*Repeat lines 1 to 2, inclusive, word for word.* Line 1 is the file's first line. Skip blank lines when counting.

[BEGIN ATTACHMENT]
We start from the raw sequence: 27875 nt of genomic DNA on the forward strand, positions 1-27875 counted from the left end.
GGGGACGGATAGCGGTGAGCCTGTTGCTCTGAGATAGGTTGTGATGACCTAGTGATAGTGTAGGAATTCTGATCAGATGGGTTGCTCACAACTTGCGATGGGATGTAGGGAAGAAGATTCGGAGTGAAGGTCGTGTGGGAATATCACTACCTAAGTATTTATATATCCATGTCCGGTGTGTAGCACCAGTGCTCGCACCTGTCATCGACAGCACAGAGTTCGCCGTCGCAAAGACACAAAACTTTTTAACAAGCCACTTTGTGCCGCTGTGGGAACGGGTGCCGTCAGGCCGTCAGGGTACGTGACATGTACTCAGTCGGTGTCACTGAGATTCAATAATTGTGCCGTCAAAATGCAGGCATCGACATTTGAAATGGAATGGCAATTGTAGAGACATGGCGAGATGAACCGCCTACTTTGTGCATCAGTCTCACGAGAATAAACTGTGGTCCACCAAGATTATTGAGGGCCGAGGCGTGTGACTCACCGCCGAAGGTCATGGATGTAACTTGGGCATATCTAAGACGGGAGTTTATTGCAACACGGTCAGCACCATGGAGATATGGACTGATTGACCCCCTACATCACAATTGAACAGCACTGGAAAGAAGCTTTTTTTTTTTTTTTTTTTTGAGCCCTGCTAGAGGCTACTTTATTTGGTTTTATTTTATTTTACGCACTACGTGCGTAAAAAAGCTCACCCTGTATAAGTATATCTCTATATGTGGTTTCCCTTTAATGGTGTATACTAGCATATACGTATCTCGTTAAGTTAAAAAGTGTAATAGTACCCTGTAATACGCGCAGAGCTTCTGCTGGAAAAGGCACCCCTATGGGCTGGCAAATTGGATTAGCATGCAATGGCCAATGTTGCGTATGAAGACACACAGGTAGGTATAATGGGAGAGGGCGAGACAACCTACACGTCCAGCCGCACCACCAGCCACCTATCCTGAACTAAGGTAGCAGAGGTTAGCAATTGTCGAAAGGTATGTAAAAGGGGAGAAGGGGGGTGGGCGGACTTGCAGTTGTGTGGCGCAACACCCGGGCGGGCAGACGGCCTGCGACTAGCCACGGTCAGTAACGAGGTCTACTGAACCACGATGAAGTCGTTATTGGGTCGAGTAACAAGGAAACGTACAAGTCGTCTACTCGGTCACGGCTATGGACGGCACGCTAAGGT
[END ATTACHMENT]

We start from the raw sequence: 27875 nt of genomic DNA on the forward strand, positions 1-27875 counted from the left end.
GGGGACGGATAGCGGTGAGCCTGTTGCTCTGAGATAGGTTGTGATGACCTAGTGATAGTGTAGGAATTCTGATCAGATGGGTTGCTCACAACTTGCGATGGGATGTAGGGAAGAAGATTCGGAGTGAAGGTCGTGTGGGAATATCACTACCTAAGTATTTATATATCCATGTCCGGTGTGTAGCACCAGTGCTCGCACCTGTCATCGACAGCACAGAGTTCGCCGTCGCAAAGACACAAAACTTTTTAACAAGCCACTTTGTGCCGCTGTGGGAACGGGTGCCGTCAGGCCGTCAGGGTACGTGACATGTACTCAGTCGGTGTCACTGAGATTCAATAATTGTGCCGTCAAAATGCAGGCATCGACATTTGAAATGGAATGGCAATTGTAGAGACATGGCGAGATGAACCGCCTACTTTGTGCATCAGTCTCACGAGAATAAACTGTGGTCCACCAAGATTATTGAGGGCCGAGGCGTGTGACTCACCGCCGAAGGTCATGGATGTAACTTGGGCATATCTAAGACGGGAGTTTATTGCAACACGGTCAGCACCATGGAGATATGGACTGATTGACCCCCTACATCACAATTGAACAGCACTGGAAAGAAGCTTTTTTTTTTTTTTTTTTTTGAGCCCTGCTAGAGGCTACTTTATTTGGTTTTATTTTATTTTACGCACTACGTGCGTAAAAAAGCTCACCCTGTATAAGTATATCTCTATATGTGGTTTCCCTTTAATGGTGTATACTAGCATATACGTATCTCGTTAAGTTAAAAAGTGTAATAGTACCCTGTAATACGCGCAGAGCTTCTGCTGGAAAAGGCACCCCTATGGGCTGGCAAATTGGATTAGCATGCAATGGCCAATGTTGCGTATGAAGACACACAGGTAGGTATAATGGGAGAGGGCGAGACAACCTACACGTCCAGCCGCACCACCAGCCACCTATCCTGAACTAAGGTAGCAGAGGTTAGCAATTGTCGAAAGGTATGTAAAAGGGGAGAAGGGGGGTGGGCGGACTTGCAGTTGTGTGGCGCAACACCCGGGCGGGCAGACGGCCTGCGACTAGCCACGGTCAGTAACGAGGTCTACTGAACCACGATGAAGTCGTTATTGGGTCGAGTAACAAGGAAACGTACAAGTCGTCTACTCGGTCACGGCTATGGACGGCACGCTAAGGT